This track has one of the most extraordinarily effective kick sounds I’ve heard in a while. Not only is it short and tight, as you’d hope with a bouncy rhythmic production like this, but its low frequencies are absolutely on the beat, rather than lagging slightly behind as some samples do. The attack appears to be spread remarkably evenly across the frequency spectrum — with the result that it manages to sound pert and present, no matter how small a playback device it’s heard on. It remains authoritative and without a hint of ‘plastickiness’ on larger systems. Some feat! There’s also no excess of energy in the 450Hz range that’s giving the bass part its hint of growl, or in the 200-300Hz register where the warmth of the lead vocal fundamentals resides. A nice touch is the way the kick’s dulled for the pre-chorus drop sections (1:20 and 2:56), which really helps bring the vocals forward in the mix, as well giving the kick more subjective impact when it returns for the chorus. And, of course, the characteristic ‘one-drops’ scattered liberally across the arrangement (I counted at least eight) are good for keeping the listeners on their toes too — and just when they’re getting used to those, we’re treated to a ‘one-two-three-drop’ at 4:32.
But the programming and sound-design goodies don’t stop there. Notice, for instance, how the amplitude-envelope release time of the main bassline is increased through the track, adding expansiveness to the second iteration of Chorus 1 at 2:08-2:23 (in conjunction with the high pad that enters there). Then it’s increased even further to underscore the sustained pads and heavy delay/reverb effects that saturate the long hook-based lead-in to Chorus 2 (3:28-4:15), as well as providing fertile ground for a nice bit of filter-sweepage. Almost laughably simple, yet remarkably effective in practice. While we’re on the subject of bass, the little teaser entries during the “Lately I’ve been thinking…” sections (1:05 and 2:40) are another clever little ruse. Bringing in the bass in a production is great for giving any new song section a little lift, but normally if you do that before you reach the chorus you have to find something else to boost the chorus itself. By using just a snatch of the bass line, Disclosure effectively have their cake and eat it in this respect, because the chorus can still offer something substantially more.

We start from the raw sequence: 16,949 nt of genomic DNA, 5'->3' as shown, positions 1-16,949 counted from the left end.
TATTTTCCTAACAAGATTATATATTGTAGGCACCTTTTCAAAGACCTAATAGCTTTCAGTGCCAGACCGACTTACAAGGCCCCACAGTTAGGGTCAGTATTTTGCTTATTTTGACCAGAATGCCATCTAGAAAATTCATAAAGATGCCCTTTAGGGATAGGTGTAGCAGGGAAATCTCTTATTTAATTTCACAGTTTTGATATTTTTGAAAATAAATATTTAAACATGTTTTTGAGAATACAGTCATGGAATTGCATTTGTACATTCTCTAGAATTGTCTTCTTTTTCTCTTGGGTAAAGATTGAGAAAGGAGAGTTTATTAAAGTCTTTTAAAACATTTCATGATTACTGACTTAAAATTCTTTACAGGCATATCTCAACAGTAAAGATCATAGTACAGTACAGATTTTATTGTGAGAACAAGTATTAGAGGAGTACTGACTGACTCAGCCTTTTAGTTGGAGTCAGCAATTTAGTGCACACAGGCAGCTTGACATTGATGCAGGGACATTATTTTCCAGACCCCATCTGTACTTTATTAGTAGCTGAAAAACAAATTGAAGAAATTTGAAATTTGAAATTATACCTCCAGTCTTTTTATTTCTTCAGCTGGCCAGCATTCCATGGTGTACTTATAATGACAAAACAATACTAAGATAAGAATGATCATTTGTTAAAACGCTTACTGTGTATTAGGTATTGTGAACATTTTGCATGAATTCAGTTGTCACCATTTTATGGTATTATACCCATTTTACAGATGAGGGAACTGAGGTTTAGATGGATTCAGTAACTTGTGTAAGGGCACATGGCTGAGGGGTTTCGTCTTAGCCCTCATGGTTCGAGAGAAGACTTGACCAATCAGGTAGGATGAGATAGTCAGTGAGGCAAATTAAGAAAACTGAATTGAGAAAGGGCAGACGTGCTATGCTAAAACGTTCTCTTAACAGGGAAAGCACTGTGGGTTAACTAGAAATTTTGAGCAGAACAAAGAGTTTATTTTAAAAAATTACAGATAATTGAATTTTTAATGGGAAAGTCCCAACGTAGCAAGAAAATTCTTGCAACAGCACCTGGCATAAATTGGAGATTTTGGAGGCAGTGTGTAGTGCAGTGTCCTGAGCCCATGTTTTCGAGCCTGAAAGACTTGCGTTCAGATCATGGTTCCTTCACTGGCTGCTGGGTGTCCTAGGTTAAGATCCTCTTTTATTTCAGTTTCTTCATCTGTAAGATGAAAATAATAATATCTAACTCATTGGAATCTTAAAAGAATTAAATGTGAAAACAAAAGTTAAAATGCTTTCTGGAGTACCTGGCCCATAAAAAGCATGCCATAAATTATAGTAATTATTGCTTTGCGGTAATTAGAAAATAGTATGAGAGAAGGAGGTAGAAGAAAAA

The vocal mixing is quite inventive too, tickling the ear with new textures for each new section. Take the first part of the song, for instance: you start with a single crunchily telephonised lead at 0:48, panned off-centre with a touch of ‘corridor echo’, before switching eight bars later (1:04) to the smooth, upfront airiness of super-precise, wide-panned layers. A centre part then reappears amongst the layers, along with progressively more reverb and a touch of ‘wobbulous’ high-feedback slap delay, both of which cut dead going into the first chorus. At that point we get an extra low octave doubling, with a long half-note echo introducing a kind of call-and-response vibe for the second iteration at 2:08. Some producers of electronic music seem to spend inordinate lengths of time programming detailed variations and real-time modulation into their MIDI parts, and then overlook the idea of doing the same with acoustic tracks such as vocals. Although the vocal effects here aren’t as restless as in some pure pop productions, they’re still changing roughly every 20 seconds, and the production as a whole would be the poorer without them.